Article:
As a classroom teacher I remember witnessing the same phenomena with my first graders. I would read Magic Tree House and Junie B. Jones books to them and then they would go to the school library or classroom library and take them out to read. The first graders were at various stages in their reading development and I knew which ones could read and understand the chapter books independently. I hoped that those who checked them out of the school library and couldn’t read them on their own had someone to read to them at home.

Parents and educators should differentiate which books students can read and understand on their own versus the books that have high interest but are too difficult so should be read aloud. I wasn’t sure my son could read Harry Potter when we began the series on his own so started reading it to him. Now, perhaps he could read them, but we enjoy that special time of my reading aloud to him together.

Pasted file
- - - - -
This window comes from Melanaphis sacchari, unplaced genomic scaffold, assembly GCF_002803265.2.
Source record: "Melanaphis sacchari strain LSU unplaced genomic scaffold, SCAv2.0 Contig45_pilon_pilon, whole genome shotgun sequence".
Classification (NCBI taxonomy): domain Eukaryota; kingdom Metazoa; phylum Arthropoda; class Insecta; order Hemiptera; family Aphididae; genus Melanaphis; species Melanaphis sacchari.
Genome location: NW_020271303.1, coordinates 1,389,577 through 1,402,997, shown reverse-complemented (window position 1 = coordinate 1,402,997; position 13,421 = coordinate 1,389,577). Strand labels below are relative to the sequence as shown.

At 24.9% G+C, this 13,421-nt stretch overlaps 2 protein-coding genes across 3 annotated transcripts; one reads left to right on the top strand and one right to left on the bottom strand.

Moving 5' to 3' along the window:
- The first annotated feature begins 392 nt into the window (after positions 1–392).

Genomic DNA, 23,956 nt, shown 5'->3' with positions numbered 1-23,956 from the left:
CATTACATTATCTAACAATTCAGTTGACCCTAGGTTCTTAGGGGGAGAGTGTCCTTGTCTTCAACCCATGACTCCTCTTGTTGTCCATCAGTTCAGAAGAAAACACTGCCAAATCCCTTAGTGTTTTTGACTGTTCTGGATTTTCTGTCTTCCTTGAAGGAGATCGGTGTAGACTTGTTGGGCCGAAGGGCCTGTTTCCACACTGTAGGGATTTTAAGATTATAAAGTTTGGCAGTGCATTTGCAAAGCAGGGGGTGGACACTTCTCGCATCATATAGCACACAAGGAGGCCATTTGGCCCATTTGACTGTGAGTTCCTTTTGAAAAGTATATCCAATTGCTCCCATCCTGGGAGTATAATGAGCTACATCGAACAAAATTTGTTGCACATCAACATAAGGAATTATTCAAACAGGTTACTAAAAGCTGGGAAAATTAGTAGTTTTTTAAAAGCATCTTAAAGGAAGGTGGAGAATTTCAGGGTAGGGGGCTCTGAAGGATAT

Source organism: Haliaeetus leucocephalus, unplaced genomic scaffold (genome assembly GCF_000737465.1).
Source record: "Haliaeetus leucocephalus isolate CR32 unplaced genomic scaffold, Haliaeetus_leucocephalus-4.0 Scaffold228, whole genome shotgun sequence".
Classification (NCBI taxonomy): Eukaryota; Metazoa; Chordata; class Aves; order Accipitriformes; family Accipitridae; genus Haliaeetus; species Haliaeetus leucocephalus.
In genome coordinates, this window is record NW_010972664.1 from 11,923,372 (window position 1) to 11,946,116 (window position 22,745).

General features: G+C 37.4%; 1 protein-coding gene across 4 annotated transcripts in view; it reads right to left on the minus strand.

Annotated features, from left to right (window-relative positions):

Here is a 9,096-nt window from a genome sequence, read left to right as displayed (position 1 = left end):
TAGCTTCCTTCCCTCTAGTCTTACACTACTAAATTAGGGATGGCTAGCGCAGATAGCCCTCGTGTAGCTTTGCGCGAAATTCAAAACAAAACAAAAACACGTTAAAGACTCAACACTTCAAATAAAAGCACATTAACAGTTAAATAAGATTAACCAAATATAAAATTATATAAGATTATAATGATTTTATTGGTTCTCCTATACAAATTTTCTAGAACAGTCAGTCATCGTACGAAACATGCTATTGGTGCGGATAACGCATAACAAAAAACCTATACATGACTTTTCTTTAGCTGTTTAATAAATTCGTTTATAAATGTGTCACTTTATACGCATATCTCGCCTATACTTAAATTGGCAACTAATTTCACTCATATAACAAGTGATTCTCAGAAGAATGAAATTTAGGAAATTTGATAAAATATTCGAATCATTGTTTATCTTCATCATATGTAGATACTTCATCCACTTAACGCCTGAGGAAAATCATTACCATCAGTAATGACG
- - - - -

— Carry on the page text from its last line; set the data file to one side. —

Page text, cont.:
Choosing “just right” books is something that students need to be taught by their teachers or parents or both. Teachers often use two methods to teach children how to choose books – the “Five Finger Rule” and “The Goldilocks Method.” I believe that neither of these one their own are sufficient. The five finger rule is that students put up five fingers and read any page from the book. They put up a finger for each word they miss. If they only miss one of two words the book is just right and if it is five or more it is too hard. The five finger rule is useful in conjunction with other methods, but students might be able to pass the five finger rule, but not comprehend what they are reading. My first grader might pass the five finger rule with the latest Geronimo Stilton book, but still not be able to tell me what he read about.